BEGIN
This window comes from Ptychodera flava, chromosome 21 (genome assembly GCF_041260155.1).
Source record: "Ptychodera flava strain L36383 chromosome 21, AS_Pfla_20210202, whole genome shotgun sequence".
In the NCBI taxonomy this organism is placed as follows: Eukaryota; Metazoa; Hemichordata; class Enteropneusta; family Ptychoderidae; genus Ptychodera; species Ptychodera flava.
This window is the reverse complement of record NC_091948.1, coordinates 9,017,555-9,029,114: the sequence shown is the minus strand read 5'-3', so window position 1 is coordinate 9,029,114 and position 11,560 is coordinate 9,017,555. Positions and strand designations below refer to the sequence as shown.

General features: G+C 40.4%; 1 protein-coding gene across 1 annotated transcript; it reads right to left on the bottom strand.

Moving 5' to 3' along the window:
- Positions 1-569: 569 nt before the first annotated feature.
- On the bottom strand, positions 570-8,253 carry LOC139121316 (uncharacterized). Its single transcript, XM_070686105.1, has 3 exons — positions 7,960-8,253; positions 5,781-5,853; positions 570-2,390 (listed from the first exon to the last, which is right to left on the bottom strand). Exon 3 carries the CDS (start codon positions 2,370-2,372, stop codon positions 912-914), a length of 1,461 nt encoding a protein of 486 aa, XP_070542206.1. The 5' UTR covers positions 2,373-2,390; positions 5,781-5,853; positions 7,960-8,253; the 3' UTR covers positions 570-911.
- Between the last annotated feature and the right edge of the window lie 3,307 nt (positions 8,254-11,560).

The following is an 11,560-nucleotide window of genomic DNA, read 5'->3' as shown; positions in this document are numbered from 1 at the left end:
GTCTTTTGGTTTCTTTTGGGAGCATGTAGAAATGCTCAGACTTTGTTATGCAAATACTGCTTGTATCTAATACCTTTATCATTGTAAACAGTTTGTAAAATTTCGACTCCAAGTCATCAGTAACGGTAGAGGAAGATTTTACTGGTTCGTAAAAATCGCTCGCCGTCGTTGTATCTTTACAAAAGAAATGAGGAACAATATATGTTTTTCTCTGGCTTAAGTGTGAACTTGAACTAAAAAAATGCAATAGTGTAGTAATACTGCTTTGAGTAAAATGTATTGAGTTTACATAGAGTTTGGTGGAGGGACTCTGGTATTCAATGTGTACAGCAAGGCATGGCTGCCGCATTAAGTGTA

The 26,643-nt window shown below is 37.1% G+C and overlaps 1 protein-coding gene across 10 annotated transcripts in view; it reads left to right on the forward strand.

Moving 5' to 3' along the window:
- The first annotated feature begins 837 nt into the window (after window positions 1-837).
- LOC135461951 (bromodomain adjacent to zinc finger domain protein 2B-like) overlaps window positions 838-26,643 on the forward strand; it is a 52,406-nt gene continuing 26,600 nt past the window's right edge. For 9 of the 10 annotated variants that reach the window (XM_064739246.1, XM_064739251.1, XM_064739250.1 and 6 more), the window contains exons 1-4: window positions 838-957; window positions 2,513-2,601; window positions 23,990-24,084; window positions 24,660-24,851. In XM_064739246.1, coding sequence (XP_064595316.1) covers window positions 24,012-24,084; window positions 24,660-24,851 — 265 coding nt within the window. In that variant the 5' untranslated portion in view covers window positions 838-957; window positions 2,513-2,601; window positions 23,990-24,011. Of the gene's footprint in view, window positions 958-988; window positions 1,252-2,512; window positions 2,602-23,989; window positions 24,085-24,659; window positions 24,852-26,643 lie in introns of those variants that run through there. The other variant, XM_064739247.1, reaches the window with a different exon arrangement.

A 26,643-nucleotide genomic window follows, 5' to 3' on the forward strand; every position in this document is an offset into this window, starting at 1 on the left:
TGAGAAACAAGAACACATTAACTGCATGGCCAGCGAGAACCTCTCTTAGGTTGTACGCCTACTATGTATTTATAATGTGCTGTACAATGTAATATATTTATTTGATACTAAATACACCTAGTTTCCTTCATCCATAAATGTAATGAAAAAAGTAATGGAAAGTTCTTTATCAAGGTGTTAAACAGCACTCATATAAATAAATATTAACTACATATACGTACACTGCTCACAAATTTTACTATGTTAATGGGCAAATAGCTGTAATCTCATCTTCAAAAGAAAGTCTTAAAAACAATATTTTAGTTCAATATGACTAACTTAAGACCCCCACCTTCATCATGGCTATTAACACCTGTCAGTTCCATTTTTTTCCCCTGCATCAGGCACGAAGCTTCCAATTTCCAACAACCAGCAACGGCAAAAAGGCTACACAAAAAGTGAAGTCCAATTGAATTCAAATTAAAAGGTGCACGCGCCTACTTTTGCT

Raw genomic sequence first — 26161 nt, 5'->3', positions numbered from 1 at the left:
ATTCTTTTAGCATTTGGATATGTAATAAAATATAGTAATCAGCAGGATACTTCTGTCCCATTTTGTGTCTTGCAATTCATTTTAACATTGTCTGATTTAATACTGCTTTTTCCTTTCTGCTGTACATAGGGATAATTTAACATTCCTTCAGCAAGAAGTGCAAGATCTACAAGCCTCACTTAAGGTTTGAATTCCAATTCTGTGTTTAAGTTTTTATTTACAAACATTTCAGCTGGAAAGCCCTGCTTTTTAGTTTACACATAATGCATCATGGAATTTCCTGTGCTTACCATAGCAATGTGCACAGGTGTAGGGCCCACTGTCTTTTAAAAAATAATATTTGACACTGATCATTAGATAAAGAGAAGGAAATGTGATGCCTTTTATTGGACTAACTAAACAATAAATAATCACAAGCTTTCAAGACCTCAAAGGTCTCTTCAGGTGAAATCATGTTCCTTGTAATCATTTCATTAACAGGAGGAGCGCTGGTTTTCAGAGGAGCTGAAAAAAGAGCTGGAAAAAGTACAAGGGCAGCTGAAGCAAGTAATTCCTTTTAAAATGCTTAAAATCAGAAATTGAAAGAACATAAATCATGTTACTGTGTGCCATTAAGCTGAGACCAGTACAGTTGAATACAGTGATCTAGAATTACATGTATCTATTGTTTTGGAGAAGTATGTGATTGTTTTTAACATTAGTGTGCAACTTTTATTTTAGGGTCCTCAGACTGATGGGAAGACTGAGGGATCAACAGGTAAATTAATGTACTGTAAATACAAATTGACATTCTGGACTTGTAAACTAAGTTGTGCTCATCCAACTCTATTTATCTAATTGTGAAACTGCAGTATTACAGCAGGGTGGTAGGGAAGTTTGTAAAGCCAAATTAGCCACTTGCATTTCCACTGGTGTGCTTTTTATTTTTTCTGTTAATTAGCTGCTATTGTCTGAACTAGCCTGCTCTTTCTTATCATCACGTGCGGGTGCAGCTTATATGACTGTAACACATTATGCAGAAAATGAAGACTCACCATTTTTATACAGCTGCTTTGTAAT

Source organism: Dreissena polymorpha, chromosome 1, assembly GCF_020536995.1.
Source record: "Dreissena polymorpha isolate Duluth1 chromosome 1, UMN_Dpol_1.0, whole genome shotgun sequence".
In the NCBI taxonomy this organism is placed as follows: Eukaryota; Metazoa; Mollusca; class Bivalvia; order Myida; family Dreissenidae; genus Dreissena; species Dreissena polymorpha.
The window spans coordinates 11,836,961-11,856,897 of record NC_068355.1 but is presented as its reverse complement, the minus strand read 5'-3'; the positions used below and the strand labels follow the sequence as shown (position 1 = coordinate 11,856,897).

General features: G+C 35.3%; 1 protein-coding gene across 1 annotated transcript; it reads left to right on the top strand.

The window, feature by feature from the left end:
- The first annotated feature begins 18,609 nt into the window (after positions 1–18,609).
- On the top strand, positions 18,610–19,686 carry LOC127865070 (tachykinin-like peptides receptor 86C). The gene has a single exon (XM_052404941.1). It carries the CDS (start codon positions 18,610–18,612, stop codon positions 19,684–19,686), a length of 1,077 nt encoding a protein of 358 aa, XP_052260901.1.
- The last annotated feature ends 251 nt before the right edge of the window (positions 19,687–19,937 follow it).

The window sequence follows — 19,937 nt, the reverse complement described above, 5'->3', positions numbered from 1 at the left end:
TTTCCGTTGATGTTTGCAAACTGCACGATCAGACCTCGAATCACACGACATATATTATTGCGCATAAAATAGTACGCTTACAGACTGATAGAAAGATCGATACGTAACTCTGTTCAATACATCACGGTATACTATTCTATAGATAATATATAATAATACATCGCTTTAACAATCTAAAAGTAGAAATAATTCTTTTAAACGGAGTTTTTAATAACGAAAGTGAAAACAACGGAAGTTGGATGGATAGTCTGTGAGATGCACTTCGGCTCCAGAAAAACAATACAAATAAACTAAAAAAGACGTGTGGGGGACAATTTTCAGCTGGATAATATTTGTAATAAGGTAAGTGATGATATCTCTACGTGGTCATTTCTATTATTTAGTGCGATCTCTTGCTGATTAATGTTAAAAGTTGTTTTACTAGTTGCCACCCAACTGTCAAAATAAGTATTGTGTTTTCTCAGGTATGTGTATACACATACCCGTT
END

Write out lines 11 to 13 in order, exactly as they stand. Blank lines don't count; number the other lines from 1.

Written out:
GTCTTTTGGTTTCTTTTGGGAGCATGTAGAAATGCTCAGACTTTGTTATGCAAATACTGCTTGTATCTAATACCTTTATCATTGTAAACAGTTTGTAAAATTTCGACTCCAAGTCATCAGTAACGGTAGAGGAAGATTTTACTGGTTCGTAAAAATCGCTCGCCGTCGTTGTATCTTTACAAAAGAAATGAGGAACAATATATGTTTTTCTCTGGCTTAAGTGTGAACTTGAACTAAAAAAATGCAATAGTGTAGTAATACTGCTTTGAGTAAAATGTATTGAGTTTACATAGAGTTTGGTGGAGGGACTCTGGTATTCAATGTGTACAGCAAGGCATGGCTGCCGCATTAAGTGTA

The 26,643-nt window shown below is 37.1% G+C and overlaps 1 protein-coding gene across 10 annotated transcripts in view; it reads left to right on the forward strand.

Moving 5' to 3' along the window: